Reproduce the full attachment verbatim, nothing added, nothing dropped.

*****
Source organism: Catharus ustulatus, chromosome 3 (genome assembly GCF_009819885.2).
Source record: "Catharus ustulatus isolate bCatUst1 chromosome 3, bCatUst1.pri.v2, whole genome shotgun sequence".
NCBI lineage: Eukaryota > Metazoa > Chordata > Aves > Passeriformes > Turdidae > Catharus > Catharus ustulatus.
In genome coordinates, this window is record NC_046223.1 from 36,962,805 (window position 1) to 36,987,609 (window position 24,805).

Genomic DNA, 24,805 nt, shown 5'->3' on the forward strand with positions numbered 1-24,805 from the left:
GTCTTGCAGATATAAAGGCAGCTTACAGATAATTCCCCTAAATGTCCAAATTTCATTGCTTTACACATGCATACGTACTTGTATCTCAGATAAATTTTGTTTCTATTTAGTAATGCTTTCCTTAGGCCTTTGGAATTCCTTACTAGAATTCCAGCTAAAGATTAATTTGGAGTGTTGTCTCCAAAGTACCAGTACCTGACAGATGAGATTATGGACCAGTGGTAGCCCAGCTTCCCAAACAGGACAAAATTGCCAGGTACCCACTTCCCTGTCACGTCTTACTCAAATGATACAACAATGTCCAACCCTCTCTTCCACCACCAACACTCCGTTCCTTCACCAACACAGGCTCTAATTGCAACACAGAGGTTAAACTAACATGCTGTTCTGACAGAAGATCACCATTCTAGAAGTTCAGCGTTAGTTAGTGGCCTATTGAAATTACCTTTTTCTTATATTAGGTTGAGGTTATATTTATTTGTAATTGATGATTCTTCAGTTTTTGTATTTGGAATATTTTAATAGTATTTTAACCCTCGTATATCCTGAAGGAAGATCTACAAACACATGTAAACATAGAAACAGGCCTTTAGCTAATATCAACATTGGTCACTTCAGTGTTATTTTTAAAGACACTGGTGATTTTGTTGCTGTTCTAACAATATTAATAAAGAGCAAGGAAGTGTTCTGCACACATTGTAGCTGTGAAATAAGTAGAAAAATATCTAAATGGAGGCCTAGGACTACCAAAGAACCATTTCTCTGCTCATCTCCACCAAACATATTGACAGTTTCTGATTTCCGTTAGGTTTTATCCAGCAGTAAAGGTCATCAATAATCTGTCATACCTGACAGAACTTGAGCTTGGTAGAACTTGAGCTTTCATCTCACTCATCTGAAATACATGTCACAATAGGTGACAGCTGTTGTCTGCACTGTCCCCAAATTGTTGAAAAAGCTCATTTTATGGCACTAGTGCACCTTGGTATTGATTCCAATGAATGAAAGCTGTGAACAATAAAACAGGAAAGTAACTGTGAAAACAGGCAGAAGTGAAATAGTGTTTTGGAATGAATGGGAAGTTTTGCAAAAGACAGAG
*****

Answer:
Source organism: Catharus ustulatus, chromosome 3 (genome assembly GCF_009819885.2).
Source record: "Catharus ustulatus isolate bCatUst1 chromosome 3, bCatUst1.pri.v2, whole genome shotgun sequence".
NCBI lineage: Eukaryota > Metazoa > Chordata > Aves > Passeriformes > Turdidae > Catharus > Catharus ustulatus.
In genome coordinates, this window is record NC_046223.1 from 36,962,805 (window position 1) to 36,987,609 (window position 24,805).

Genomic DNA, 24,805 nt, shown 5'->3' on the forward strand with positions numbered 1-24,805 from the left:
GTCTTGCAGATATAAAGGCAGCTTACAGATAATTCCCCTAAATGTCCAAATTTCATTGCTTTACACATGCATACGTACTTGTATCTCAGATAAATTTTGTTTCTATTTAGTAATGCTTTCCTTAGGCCTTTGGAATTCCTTACTAGAATTCCAGCTAAAGATTAATTTGGAGTGTTGTCTCCAAAGTACCAGTACCTGACAGATGAGATTATGGACCAGTGGTAGCCCAGCTTCCCAAACAGGACAAAATTGCCAGGTACCCACTTCCCTGTCACGTCTTACTCAAATGATACAACAATGTCCAACCCTCTCTTCCACCACCAACACTCCGTTCCTTCACCAACACAGGCTCTAATTGCAACACAGAGGTTAAACTAACATGCTGTTCTGACAGAAGATCACCATTCTAGAAGTTCAGCGTTAGTTAGTGGCCTATTGAAATTACCTTTTTCTTATATTAGGTTGAGGTTATATTTATTTGTAATTGATGATTCTTCAGTTTTTGTATTTGGAATATTTTAATAGTATTTTAACCCTCGTATATCCTGAAGGAAGATCTACAAACACATGTAAACATAGAAACAGGCCTTTAGCTAATATCAACATTGGTCACTTCAGTGTTATTTTTAAAGACACTGGTGATTTTGTTGCTGTTCTAACAATATTAATAAAGAGCAAGGAAGTGTTCTGCACACATTGTAGCTGTGAAATAAGTAGAAAAATATCTAAATGGAGGCCTAGGACTACCAAAGAACCATTTCTCTGCTCATCTCCACCAAACATATTGACAGTTTCTGATTTCCGTTAGGTTTTATCCAGCAGTAAAGGTCATCAATAATCTGTCATACCTGACAGAACTTGAGCTTGGTAGAACTTGAGCTTTCATCTCACTCATCTGAAATACATGTCACAATAGGTGACAGCTGTTGTCTGCACTGTCCCCAAATTGTTGAAAAAGCTCATTTTATGGCACTAGTGCACCTTGGTATTGATTCCAATGAATGAAAGCTGTGAACAATAAAACAGGAAAGTAACTGTGAAAACAGGCAGAAGTGAAATAGTGTTTTGGAATGAATGGGAAGTTTTGCAAAAGACAGAG